Tomato Hornworms are the Enemy

Oct 12, 2015 | Plant Pests

by Cissy Henig, SCMG Intern

Let me say up front that I’m not interested in any discussion about beneficial aspects to the tomato hornworm. In this PC world, I am sure someone believes this nasty beast has some socially redeeming value. I don’t and I don’t want to hear about it. And I’m not Gandhi; I don’t give a flying hoot about all living things and sharing the earth with them, karma for killing them, etc. My world is divided into me and my tomato plants on one side, and anything that threatens them on the other. I’m also not a bug specialist but you don’t have to know much about this d*** worm to know all you need to know. It devours your tomato plants – what more is there?

Now that we’re clear on that, let me describe this beast for any lucky person w/ a tomato plant not devoured by hornworms. It’s large, green, and worm-like (although a caterpillar). It is exactly the same color as the tomato plant (most of the time). I have found most success in pulling it off the plant – and it will fight to stay – from one end and working toward the middle. I’m not particular which end, only that I detach it from the plant. Then I drop it on the ground and step on it to squash it with my shoe. Hard. Green goop spurts out and I stand there, triumphant. One more victory for me.

But they are sneaky, these d*** things. They prefer to eat at night when civilized people are asleep, exhausted from mulching the other beds with compost and weeding around the day lilies. This is when the hornworm crawls up the tomato plant, along with all his friends and relations, of which he has many, and starts chewing. They chew all night long. They leave the stems of the plant denuded. Your plants look like you expect to grow tomatoes on artistically shaped green sticks. Then the despicable creatures disappear in the morning. Oh, you may find one or two or three especially greedy worms when you go out to see what miracles have happened in the garden while you slept. Make no mistake: this ain’t no miracle.

I used to fling them over the wall for the birds to enjoy. The birds declined. Then I threw them at the wall to see them splat. This mostly stunned them, I think. I thought about saving them for my neighbor’s chickens but I simply can’t bear to let them live long enough to collect then in a bucket and walk down the street to Ann’s house. Plus, she has tomato plants of her own and probably tomato hornworms of her own as well. So I just drop them and step on them. I leave their carcasses where they lie, as a warning of what will befall them to others.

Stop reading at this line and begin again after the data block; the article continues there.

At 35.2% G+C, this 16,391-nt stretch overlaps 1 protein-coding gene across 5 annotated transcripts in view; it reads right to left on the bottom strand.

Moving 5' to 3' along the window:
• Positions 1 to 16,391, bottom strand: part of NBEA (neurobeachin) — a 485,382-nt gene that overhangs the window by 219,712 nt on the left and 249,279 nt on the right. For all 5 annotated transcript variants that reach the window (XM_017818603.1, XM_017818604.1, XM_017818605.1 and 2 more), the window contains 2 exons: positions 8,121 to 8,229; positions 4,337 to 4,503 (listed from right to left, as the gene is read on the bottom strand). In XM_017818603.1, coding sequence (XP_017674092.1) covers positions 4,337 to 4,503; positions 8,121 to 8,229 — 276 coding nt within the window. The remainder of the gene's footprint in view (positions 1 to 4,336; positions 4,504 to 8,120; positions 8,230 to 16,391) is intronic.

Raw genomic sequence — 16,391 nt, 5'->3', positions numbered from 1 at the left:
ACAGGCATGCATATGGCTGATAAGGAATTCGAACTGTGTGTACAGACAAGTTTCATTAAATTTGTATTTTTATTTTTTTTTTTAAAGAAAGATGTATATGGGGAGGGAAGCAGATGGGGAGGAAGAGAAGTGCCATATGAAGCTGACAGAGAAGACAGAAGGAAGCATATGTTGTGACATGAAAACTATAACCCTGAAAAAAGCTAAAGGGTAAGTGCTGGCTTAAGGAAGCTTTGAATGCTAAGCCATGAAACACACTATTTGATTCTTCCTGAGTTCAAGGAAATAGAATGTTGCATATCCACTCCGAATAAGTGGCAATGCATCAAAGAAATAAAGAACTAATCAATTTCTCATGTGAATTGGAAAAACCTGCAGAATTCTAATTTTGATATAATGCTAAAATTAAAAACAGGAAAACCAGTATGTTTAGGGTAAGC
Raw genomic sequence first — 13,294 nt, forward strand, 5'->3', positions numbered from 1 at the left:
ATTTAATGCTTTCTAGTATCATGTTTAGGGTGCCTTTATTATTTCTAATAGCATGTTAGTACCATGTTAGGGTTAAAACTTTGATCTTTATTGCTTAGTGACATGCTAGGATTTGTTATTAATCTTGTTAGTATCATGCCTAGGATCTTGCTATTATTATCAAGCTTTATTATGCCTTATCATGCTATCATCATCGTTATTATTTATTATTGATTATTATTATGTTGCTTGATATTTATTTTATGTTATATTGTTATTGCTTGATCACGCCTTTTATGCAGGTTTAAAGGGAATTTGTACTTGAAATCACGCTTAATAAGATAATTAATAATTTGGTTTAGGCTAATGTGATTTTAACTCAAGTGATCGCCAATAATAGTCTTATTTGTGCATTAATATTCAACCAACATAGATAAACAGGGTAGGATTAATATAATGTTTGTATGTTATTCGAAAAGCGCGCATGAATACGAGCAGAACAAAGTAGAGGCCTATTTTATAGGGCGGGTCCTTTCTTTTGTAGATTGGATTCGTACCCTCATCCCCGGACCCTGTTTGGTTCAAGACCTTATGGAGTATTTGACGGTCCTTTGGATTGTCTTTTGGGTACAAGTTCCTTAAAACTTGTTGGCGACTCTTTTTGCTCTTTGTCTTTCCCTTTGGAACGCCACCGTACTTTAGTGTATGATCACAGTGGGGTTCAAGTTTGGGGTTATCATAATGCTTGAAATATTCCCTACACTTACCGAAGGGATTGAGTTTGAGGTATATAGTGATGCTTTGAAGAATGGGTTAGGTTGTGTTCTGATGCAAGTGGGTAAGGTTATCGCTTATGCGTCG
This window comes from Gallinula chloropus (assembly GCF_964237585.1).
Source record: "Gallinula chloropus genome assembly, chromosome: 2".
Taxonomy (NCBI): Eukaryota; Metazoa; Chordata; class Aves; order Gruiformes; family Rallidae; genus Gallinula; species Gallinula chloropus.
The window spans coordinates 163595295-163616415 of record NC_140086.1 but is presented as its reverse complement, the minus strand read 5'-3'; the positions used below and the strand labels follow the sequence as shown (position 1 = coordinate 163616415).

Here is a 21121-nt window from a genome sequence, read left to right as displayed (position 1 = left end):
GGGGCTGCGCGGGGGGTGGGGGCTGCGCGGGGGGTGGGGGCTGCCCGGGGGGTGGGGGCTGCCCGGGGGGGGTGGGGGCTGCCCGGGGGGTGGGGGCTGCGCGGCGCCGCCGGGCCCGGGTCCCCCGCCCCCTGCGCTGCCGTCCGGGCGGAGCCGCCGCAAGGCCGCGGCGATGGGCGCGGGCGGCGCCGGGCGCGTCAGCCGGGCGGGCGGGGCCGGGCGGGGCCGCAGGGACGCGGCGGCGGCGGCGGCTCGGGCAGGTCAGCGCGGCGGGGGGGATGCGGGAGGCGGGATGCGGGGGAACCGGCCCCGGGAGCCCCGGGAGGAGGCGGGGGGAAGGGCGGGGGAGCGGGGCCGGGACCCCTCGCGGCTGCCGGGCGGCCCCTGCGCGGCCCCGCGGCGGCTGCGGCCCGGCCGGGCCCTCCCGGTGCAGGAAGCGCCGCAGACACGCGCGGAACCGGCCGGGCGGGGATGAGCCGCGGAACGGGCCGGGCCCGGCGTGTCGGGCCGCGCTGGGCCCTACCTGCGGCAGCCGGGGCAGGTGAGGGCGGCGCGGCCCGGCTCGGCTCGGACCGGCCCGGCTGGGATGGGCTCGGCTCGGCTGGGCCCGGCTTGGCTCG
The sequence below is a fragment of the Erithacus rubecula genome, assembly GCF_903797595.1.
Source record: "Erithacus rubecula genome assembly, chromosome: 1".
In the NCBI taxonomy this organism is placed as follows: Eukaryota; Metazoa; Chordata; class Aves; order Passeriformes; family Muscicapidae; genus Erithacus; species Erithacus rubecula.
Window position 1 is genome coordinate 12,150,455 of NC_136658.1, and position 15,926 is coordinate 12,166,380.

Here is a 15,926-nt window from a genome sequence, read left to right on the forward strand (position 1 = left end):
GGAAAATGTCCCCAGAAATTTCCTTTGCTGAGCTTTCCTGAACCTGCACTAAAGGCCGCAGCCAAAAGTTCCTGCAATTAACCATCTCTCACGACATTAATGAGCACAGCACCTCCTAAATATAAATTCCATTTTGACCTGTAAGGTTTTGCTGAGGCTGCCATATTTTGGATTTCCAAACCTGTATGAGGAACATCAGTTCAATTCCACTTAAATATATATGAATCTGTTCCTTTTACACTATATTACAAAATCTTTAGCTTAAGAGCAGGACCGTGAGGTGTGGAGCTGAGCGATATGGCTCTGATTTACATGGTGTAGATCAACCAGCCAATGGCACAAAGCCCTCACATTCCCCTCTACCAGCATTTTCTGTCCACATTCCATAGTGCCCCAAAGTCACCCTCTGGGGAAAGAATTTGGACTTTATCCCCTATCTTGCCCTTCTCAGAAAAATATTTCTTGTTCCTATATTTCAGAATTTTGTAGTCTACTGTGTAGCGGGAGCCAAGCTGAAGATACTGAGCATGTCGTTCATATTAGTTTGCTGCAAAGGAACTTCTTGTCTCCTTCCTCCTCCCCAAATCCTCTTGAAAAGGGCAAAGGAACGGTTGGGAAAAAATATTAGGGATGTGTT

It isn’t much consolation that this year they seem to have multiplied and are out in everyone’s tomato patch in droves. I have 12 tomato plants. My high count is 14 hornworms in one day, but I understand that’s nothing compared to what other gardeners are finding. It is possible that I’ve missed some. I plant marigolds in my tomato beds and have for years. This year my marigold plants fell prey to another nasty pest – grasshoppers, so I didn’t have flowers because I realized what had happened too late in the season. It is possible that marigolds in bloom would have mitigated this invasion.

I also had one hornworm this summer that was brown in color but otherwise identical to its green kin. I looked it up to make sure that it wasn’t some odd beneficial and found photos of it but no discussion about a brown variant. If anyone has information about this, I’d love to know about it. (Please don’t bother to tell me that I killed the last one of a very rare species. I am unrepentant.) {

Ed. Note: The views expressed in this article are solely those of the author and do not necessarily reflect those of the SCMG organization. The newsletter welcomes opposing viewpoints from hornworm proponents.

Visit Our Facebook Page

Look for News in Your Favorite Category